03 March 2011

American Liberty

"Perchance, when, in the course of ages, American liberty has become a fiction of the past,--as it is to some extent a fiction of the present,--the poets of the world will be inspired by American mythology." HDT

"And in this country one sees that there is always margin enough in the statute for a liberal judge to read one way and a servile judge another."

[I'll admit to a slight grin as I typed "servile judge".]

It was not until 1828 that Dissenters gained legal equality in matters of religion and education in England. Hazlitt, in 1818, wrote the following eloquent praise of his coreligionists, the sectaries--the men and women who embodied what Edmund Burke had called "the dissidence of dissent and the Protestantism of the Protestant religion." The nonconformists, Hazlitt wrote, "are the steadiest supporters of [England's] liberties and laws, they are the checks and barriers against the insidious or avowed encroachments of arbitrary power: and they are depositaries of the love of truth." Dissent or religious individualism was always more a state of mind than a doctrine, and it was opposed to the Establishment...[emphasis added]
--Harold Bloom, The Visionary Company

"The test of a first rate intelligence is the ability to hold two opposed ideas in the mind at the same time, and still retain the ability to function."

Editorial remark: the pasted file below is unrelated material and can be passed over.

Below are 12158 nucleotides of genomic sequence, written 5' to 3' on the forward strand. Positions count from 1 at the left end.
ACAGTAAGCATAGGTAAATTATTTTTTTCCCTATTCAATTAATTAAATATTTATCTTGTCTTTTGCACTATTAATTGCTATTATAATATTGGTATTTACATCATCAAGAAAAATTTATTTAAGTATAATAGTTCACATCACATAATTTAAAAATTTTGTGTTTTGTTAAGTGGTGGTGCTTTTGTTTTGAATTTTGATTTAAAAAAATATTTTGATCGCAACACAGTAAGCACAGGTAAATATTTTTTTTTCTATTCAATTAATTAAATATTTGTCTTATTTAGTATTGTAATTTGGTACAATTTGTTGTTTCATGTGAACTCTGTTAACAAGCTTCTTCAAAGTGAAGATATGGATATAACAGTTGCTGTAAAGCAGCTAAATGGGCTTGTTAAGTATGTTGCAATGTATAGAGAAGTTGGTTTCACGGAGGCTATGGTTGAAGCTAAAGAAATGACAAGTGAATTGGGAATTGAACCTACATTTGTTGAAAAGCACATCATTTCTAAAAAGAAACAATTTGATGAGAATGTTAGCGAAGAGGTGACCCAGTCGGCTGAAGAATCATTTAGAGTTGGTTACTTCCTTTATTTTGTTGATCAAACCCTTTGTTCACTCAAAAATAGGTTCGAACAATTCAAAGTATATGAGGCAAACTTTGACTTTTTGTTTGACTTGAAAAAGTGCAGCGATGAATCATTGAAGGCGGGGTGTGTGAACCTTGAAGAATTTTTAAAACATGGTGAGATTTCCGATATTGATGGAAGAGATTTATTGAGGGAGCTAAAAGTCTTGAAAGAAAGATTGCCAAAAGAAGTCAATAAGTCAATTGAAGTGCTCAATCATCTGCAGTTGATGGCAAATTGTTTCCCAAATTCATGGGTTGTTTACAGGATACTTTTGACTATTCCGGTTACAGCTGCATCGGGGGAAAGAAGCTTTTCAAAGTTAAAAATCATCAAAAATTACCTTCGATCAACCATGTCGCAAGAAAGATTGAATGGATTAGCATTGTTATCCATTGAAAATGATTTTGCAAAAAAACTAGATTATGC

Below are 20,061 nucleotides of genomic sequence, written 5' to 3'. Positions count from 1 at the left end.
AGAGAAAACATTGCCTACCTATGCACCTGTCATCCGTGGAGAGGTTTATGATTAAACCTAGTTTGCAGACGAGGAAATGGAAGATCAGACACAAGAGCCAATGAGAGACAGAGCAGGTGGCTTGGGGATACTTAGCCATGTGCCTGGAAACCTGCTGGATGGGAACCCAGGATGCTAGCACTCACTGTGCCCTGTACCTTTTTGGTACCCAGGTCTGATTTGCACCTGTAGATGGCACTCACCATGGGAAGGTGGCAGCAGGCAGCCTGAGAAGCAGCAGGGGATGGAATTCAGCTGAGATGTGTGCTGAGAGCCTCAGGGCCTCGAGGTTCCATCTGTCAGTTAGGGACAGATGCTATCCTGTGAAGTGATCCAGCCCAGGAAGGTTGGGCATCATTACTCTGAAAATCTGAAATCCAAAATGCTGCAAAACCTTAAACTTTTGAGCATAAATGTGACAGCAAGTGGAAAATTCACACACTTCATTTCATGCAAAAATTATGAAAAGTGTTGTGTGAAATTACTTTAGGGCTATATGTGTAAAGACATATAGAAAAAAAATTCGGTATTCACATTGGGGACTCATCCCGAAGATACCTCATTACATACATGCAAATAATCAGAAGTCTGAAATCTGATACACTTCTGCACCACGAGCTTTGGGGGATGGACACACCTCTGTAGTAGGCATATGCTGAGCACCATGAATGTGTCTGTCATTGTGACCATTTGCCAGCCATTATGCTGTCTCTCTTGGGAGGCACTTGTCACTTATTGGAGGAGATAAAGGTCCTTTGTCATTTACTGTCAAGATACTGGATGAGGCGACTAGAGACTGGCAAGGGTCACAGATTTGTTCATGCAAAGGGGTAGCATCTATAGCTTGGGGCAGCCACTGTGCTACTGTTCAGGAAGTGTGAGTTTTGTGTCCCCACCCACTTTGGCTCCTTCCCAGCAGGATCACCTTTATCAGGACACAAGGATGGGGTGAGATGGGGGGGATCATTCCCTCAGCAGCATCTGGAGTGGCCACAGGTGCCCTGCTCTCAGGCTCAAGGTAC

--F. Scott Fitzgerald, "Handle With Care", Esquire Magazine (March 1936).

I would like to think one might be able to conceptualize "individualism" in two distinct ways, both of which seem readily applicable to what we think of as "mine".

1) Property
2) Liberty

You can see how these two "ideas" are difficult to hold in the mind at the same time. And perhaps we are coming to what seems like a clear rift in our national consciousness in consequence of these ideas "coming apart" in our minds.

Let's define the terms:

1) ownership; right of possession, enjoyment, or disposal of anything, especially of something tangible

2) freedom from control, interference, obligation, restriction, hampering conditions, etc.; power or right of doing, thinking, speaking, etc., according to choice.

We are a nation beholden to propertied interests--and that includes our own if we are owners or debtors--houses, cars, land, etc., yet we are a nation whose mythology is one where Liberty is a central tenet.

It turns out, though, that Liberty is only an abstraction (a powerful one to be sure, but most useful for the human drive to creativity); and that Property is regnant in the world at large.

1) Conservative: Possessive: Tradition: Establishment: Servile
2) Liberal: Creative: Subversive: Dissident: Equality

Which do you prefer?

I saw the Sacs & Foxes at the Statehouse on Monday--about 30 in number. Edward Everett addressed them & they replied. One chief said "They had no land to put their words upon, but they were nevertheless true." RWE

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